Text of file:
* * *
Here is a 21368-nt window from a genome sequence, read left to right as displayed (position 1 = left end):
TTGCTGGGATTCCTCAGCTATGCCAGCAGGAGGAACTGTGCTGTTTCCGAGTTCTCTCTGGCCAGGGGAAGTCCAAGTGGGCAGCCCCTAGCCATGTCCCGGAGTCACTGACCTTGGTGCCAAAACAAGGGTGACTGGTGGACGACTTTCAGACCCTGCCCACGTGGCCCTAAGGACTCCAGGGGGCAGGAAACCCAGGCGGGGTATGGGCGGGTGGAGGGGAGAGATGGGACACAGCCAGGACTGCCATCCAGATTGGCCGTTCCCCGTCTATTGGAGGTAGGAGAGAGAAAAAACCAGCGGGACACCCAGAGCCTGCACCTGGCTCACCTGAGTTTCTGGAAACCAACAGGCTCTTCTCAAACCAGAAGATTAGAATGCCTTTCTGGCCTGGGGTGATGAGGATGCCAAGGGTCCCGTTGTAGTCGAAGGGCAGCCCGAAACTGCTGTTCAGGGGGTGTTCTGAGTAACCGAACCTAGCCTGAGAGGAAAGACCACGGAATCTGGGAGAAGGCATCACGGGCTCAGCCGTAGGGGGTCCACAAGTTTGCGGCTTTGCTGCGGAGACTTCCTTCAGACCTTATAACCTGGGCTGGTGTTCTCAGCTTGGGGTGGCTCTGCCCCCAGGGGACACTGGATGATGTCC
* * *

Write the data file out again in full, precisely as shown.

Here is a 21368-nt window from a genome sequence, read left to right as displayed (position 1 = left end):
TTGCTGGGATTCCTCAGCTATGCCAGCAGGAGGAACTGTGCTGTTTCCGAGTTCTCTCTGGCCAGGGGAAGTCCAAGTGGGCAGCCCCTAGCCATGTCCCGGAGTCACTGACCTTGGTGCCAAAACAAGGGTGACTGGTGGACGACTTTCAGACCCTGCCCACGTGGCCCTAAGGACTCCAGGGGGCAGGAAACCCAGGCGGGGTATGGGCGGGTGGAGGGGAGAGATGGGACACAGCCAGGACTGCCATCCAGATTGGCCGTTCCCCGTCTATTGGAGGTAGGAGAGAGAAAAAACCAGCGGGACACCCAGAGCCTGCACCTGGCTCACCTGAGTTTCTGGAAACCAACAGGCTCTTCTCAAACCAGAAGATTAGAATGCCTTTCTGGCCTGGGGTGATGAGGATGCCAAGGGTCCCGTTGTAGTCGAAGGGCAGCCCGAAACTGCTGTTCAGGGGGTGTTCTGAGTAACCGAACCTAGCCTGAGAGGAAAGACCACGGAATCTGGGAGAAGGCATCACGGGCTCAGCCGTAGGGGGTCCACAAGTTTGCGGCTTTGCTGCGGAGACTTCCTTCAGACCTTATAACCTGGGCTGGTGTTCTCAGCTTGGGGTGGCTCTGCCCCCAGGGGACACTGGATGATGTCC